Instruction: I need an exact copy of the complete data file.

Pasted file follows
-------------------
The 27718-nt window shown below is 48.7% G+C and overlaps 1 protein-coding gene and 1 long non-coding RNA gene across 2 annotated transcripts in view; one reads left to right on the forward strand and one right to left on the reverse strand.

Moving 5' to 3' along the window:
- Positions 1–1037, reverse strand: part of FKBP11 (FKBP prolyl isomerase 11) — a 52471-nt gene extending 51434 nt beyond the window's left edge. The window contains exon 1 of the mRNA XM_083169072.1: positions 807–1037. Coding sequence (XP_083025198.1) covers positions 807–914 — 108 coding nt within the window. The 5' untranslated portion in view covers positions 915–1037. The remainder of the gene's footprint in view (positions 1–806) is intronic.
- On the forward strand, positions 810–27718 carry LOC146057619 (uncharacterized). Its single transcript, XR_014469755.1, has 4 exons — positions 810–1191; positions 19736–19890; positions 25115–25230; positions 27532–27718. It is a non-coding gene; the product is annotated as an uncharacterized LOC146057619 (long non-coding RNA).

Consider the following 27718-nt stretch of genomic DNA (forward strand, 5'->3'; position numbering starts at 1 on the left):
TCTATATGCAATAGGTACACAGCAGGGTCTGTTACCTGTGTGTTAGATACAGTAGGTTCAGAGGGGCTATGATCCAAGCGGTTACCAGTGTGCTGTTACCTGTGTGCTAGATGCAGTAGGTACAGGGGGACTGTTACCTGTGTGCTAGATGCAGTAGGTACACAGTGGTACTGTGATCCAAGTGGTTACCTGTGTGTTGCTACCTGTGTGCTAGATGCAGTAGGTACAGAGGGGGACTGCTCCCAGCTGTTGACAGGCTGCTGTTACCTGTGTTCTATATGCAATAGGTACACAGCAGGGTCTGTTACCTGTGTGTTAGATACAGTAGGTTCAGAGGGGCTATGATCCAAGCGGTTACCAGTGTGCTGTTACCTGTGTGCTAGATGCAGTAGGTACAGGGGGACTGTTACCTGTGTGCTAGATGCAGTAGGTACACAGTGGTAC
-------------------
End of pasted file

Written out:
The 27718-nt window shown below is 48.7% G+C and overlaps 1 protein-coding gene and 1 long non-coding RNA gene across 2 annotated transcripts in view; one reads left to right on the forward strand and one right to left on the reverse strand.

Moving 5' to 3' along the window:
- Positions 1–1037, reverse strand: part of FKBP11 (FKBP prolyl isomerase 11) — a 52471-nt gene extending 51434 nt beyond the window's left edge. The window contains exon 1 of the mRNA XM_083169072.1: positions 807–1037. Coding sequence (XP_083025198.1) covers positions 807–914 — 108 coding nt within the window. The 5' untranslated portion in view covers positions 915–1037. The remainder of the gene's footprint in view (positions 1–806) is intronic.
- On the forward strand, positions 810–27718 carry LOC146057619 (uncharacterized). Its single transcript, XR_014469755.1, has 4 exons — positions 810–1191; positions 19736–19890; positions 25115–25230; positions 27532–27718. It is a non-coding gene; the product is annotated as an uncharacterized LOC146057619 (long non-coding RNA).

Consider the following 27718-nt stretch of genomic DNA (forward strand, 5'->3'; position numbering starts at 1 on the left):
TCTATATGCAATAGGTACACAGCAGGGTCTGTTACCTGTGTGTTAGATACAGTAGGTTCAGAGGGGCTATGATCCAAGCGGTTACCAGTGTGCTGTTACCTGTGTGCTAGATGCAGTAGGTACAGGGGGACTGTTACCTGTGTGCTAGATGCAGTAGGTACACAGTGGTACTGTGATCCAAGTGGTTACCTGTGTGTTGCTACCTGTGTGCTAGATGCAGTAGGTACAGAGGGGGACTGCTCCCAGCTGTTGACAGGCTGCTGTTACCTGTGTTCTATATGCAATAGGTACACAGCAGGGTCTGTTACCTGTGTGTTAGATACAGTAGGTTCAGAGGGGCTATGATCCAAGCGGTTACCAGTGTGCTGTTACCTGTGTGCTAGATGCAGTAGGTACAGGGGGACTGTTACCTGTGTGCTAGATGCAGTAGGTACACAGTGGTAC